That said, I don't think your quote has anything to do with Purim drunkenness. That character is an alcoholic; the Orthodox people in question get drunk only once a year. The character has figured out a psychological reason for his alcoholism: it helps him feel and suffer. This is totally different from the Purim scene. I think that for the demographic who makes it a "religious" (or at least religiously acceptable) point to get drunk on Purim, the holiday is the one time of the year--which can be a rigid routine of halakha, minhag and the pursuit of social acceptance--they can really let loose.

Anonymous said...

odd, while reading that I thought it was from the Brother's Karamazov (same author)

In the Brother's Karamzov statements like that were about being a "sensationalist", meaning it's all about experiencing different sensations. But I don't think that is what Purim drinking is about at all.

David_on_the_Lake said...

Personally...I find it repulsive.
Although I do have to say..I've been to the land of Dostoyevsky and can certainly relate to his words.
But somehow when frum people get drunk it's just shocking and seems wrong..

Stubborn and Strong said...

well woman are not allowed to get drunk because it is immodest. If men are planning to drink just hope that they are smart and stay inside of the house all the time.

Tobie said...

The quote is the drunken ravings of a genuine alcoholic, and certainly his personal form of drunkenness is not generalizable to any population. I'm not sure that it is relevant to Purim at all.

I think it's a little entertaining when people suddenly decide that לבסומי means something different than what it always means in Aramaic. How exactly would spiced wine or being nice impair one's ability to differentiate between Mordechai and Haman, except by getting you drunk?

It's particularly funny bc the Gemara provides a perfectly good source of halachic ambivalence in the very same source: The command is followed by a story of two Chachamim who got so drunk that one killed the other. (According to some girsa'ot, the Tanna involvement was the same one who made the statement about the mitzva to get drunk) So if you want an interpretation that doesn't glorify drunkenness- and I can see how you would- why not base it on the really big hook instead of re-reading לבסומי?

Anonymous said...

" And the more I drink the more I feel it."

Actually, I believe that this quote can be applicable to the repulsive scenes in some shuls and parties that take place on purim.I had some people state to me that they truly feel joy by getting drunk...Very strange indeed.

Anonymous said...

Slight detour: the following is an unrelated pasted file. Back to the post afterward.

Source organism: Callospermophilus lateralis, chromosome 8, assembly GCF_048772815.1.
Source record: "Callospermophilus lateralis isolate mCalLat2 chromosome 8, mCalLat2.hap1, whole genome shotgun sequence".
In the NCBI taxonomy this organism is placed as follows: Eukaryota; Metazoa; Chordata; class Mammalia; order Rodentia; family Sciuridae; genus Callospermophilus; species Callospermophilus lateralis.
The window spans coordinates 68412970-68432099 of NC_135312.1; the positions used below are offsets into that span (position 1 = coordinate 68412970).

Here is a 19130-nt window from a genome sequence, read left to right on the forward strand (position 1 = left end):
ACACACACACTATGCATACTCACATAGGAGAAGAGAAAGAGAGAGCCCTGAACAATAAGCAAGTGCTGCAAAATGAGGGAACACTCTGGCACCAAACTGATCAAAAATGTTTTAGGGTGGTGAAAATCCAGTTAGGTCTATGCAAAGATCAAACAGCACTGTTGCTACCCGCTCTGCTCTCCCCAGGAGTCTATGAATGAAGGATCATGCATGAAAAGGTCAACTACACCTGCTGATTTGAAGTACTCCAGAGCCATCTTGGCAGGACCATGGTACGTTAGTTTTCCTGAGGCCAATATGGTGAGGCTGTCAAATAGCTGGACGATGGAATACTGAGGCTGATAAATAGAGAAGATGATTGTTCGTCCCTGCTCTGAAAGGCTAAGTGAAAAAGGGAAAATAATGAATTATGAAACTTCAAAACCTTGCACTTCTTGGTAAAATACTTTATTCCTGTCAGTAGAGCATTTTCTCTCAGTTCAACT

I saw groups (15-20) of women in Har Nof having group smokes in front of their buildings on Purim.

Shimon said...

Wow, I love this.
It really pinpoints the dilemma!
(I used to be a drinker until I read the Seridei Aish's account of R' Naftali Amsterdam and realized how far I was from it)

Shimon said...

there is also the wonderful passage in "The Little Prince"

Purim said...


BTW, I might be wrong, but I think that we never saw our Rabbis drunk on Purim...

Unknown said...

I think that it is unfortunate that we have forgotten why we drink on Purim. The two reasons that are quoted by the Kizur Shulchan Aruch are as follows:
1. The Festival of Wine (Mishtai Hayaiin) which brought in Esther at the expense of Vashti
2. The Festival of Wine which brought about Haman's downfall
Since both these occurrences were with wine, we drink wine on Purim.

OrthodoxJew said...


I don't know the source in the Gemara offhand, but it does say that a man is allowed to become "shatui" (become affected by alcohol), and even pray, if he is able to straigten himself in the way a person must when presenting himself before a king. The fact that the Gemara gives this condition means that it's allowed. You're right that the Torah frowns upon casual and pointless inebriation, as is said in verses in Amos and Isaiah.

Chaim said...

Gavi, Chana,

Your interpretations of the etymology of "L'Vasumei" are nice, but I'm sure you are aware that the Rishonim don't read the words the way you do. Rashi there translates it as "להשתכר בייו" - to get drunk on wine. Rambam codifies it (in Hilchos Megilla 2:15) as "ושותה יין עד שישתכר וירדם בשכרותו" - to drink wine until drunk and falls asleep in his drunkenness.
As you surely know, there are definitely those who righteously try to modify the Halacha for our modern times, but you can't deny that the Rishonim understood the words as referring to getting drunk. How drunk, in what fashion, etc. are certainly up for discussion, though.